I couldn’t decide if this is a project or a review. So, review it is.
I have been wanting an Alaskan Chainsaw Mill after being able to look at one that my friend had. It is the standard aluminum mill (brand not important). It was nice, adjustable, strong, well made, and I would have loved to try it. Unfortunately the saw stopped working before I had the chance. So as someone that had to have one I went straight to Amazon and looked it up. My first impression was, “$ $ $ Holy Crap$ $ $ ” Another case of I had to have one but the wife would have laughed and we all know how that goes. So to the drawing board (Sketchup).
I knew I could just buy the 18” mill for $ 180ish on Amazon. So, that is the starting point.
My goal was to build one for MUCH MUCH MUCH less. My material were about an hour on Google Sketchup, one 2”X10”X8’ from the BORG, nuts, bolts, and washers. I also used a pin nailer for the lamination, clamps, a couple extra screws and of course glue. For the Alaskan Chainsaw Mill parts less the nails, screws, and glue I spent a grand total of $ 14.04. This turned out to be a 93% savings. That works for my budget.
For adjustability, I made it to rough cut logs slightly larger than ½”, ¾”, 1”, 1 ½”, 2”, and 3”. It still has about 4 to 6 inches left for larger adjustments and could have been made with more. Those are just the most frequently used sizes in my shop.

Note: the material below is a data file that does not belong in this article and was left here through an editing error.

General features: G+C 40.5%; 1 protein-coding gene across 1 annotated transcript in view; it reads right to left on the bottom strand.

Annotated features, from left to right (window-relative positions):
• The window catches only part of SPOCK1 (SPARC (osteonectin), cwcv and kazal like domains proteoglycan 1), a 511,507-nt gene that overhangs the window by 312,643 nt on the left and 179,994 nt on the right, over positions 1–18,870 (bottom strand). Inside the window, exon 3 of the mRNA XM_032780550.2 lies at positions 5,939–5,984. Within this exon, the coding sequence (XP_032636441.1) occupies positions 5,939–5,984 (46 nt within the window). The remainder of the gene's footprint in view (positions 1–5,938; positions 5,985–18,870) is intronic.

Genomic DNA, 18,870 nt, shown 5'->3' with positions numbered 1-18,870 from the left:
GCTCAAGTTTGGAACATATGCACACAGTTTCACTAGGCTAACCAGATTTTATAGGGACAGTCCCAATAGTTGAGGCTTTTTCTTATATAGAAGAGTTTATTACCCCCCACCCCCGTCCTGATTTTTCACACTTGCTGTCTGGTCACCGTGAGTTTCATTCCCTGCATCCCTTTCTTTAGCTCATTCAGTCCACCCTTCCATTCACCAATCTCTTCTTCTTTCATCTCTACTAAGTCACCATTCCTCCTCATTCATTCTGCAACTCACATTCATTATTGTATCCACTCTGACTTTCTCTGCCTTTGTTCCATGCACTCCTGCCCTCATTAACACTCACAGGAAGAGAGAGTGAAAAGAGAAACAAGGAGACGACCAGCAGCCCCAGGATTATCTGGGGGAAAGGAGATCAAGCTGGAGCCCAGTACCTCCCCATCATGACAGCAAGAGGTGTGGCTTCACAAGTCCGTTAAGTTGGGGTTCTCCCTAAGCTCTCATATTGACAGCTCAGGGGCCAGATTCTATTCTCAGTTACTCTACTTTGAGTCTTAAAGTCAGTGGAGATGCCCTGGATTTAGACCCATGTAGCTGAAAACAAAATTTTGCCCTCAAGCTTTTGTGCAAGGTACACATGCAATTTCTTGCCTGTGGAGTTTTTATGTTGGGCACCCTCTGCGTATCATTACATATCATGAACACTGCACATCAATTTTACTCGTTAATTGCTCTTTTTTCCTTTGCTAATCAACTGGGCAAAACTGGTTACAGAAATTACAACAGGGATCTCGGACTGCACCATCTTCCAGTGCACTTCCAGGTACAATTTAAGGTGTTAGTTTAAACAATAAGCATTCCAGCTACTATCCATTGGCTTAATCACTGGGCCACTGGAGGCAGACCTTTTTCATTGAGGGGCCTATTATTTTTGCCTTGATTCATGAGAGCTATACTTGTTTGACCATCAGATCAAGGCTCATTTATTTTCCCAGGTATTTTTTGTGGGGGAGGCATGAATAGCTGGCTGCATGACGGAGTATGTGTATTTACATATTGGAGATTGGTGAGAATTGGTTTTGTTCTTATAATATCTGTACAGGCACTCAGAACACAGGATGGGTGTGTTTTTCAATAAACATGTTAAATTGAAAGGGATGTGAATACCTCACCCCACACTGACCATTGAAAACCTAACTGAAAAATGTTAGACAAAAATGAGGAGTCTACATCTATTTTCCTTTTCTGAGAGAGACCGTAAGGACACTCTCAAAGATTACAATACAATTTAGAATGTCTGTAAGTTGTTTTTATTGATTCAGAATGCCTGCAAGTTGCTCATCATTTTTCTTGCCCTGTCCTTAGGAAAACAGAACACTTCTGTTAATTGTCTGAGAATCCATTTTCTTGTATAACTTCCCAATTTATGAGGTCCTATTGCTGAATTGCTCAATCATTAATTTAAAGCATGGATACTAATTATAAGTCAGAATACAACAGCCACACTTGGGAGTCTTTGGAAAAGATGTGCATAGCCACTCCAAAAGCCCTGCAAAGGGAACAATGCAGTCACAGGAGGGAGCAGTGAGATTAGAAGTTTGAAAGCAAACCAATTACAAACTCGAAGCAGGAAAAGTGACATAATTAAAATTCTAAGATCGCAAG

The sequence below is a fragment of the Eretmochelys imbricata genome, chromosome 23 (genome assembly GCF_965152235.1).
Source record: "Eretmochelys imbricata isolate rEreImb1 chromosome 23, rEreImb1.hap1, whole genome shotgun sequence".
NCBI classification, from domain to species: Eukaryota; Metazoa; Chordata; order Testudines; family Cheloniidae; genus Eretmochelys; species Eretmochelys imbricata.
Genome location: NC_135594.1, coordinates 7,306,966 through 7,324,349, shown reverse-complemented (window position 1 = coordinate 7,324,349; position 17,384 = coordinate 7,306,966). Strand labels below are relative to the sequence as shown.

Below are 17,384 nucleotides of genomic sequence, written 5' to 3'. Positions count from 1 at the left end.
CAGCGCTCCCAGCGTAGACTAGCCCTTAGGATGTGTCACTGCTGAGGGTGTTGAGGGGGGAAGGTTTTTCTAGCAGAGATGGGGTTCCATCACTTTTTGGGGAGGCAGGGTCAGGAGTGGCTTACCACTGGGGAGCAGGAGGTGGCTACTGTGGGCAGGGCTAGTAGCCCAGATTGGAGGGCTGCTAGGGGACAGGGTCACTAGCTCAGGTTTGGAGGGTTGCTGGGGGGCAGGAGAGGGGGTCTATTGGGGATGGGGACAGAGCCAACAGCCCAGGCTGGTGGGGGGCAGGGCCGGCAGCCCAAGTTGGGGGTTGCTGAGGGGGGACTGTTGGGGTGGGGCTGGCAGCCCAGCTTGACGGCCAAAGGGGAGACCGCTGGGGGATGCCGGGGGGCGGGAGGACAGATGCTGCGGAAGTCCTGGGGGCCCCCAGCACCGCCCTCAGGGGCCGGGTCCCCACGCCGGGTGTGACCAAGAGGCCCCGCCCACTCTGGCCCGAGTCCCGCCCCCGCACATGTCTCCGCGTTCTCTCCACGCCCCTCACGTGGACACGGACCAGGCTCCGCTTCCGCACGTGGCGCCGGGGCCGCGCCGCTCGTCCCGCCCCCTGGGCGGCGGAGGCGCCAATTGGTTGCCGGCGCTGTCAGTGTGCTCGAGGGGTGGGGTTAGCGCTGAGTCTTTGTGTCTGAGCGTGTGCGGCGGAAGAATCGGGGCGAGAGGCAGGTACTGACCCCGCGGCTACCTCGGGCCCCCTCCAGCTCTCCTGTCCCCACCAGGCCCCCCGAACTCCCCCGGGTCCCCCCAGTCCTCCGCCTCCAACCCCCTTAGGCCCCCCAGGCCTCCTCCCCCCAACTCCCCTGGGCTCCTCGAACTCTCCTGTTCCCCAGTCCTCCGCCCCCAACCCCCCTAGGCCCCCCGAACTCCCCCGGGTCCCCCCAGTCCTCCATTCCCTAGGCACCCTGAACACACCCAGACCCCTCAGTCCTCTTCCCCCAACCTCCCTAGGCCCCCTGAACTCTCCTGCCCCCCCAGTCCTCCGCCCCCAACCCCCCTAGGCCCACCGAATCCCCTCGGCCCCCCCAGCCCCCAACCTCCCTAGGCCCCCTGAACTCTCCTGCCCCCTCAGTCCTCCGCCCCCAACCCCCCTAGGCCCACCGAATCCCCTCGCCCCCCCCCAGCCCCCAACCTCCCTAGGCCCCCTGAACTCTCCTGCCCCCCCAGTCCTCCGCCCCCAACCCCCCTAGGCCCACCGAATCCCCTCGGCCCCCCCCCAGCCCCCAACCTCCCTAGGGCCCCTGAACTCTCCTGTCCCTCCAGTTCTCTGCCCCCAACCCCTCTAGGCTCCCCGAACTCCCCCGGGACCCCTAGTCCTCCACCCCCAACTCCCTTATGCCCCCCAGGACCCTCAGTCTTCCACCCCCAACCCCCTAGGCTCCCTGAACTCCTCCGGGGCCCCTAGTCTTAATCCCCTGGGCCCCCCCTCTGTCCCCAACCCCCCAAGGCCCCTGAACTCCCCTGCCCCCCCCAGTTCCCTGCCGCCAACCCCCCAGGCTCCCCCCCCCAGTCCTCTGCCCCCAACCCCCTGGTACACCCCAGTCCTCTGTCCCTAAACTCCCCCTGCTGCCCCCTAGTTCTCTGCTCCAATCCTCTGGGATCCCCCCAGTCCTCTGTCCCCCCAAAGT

The max cut is only 10” which is about 2” to 3” smaller than the manufactured versions. I’ll make that trade about 11 more times to save the money. It’s better than my tablesaw mill I was previously using that maxed out at 6ish” logs and a whole lot more work. For that mill check out Izzy Swans tablesaw mill.
I noted that aluminum is about 8X stronger than pine/doug fir. I compensated with much more wood and laminated some of the parts to make a foe mortise and tenon. This might have decreased the max cut but again. REMEMBER THE SAVINGS.
Quality of cut, much rougher than the tablesaw mill. Definitely falls into rough sawn realm as expected. All of my adjustable settings are about 1/8” larger than the dimensional size to allow it to be dried and run through the bench top planer in the future. We’ll have to see if that is enough in the future.
I still need to rub on some mineral oil to help protect it and ease the movement of the adjustable arms. All in all I would recommend building one.
I have the Sketchup design for the dimensions. If you are interested in looking at more pictures of the build and first cuts check out my Facebook page and look under timeline photos.. Link below. If you are interested in my thoughts and/or the Sketchup design PM me here. You can also get them if you like my Facebook page and send me a Facebook message.
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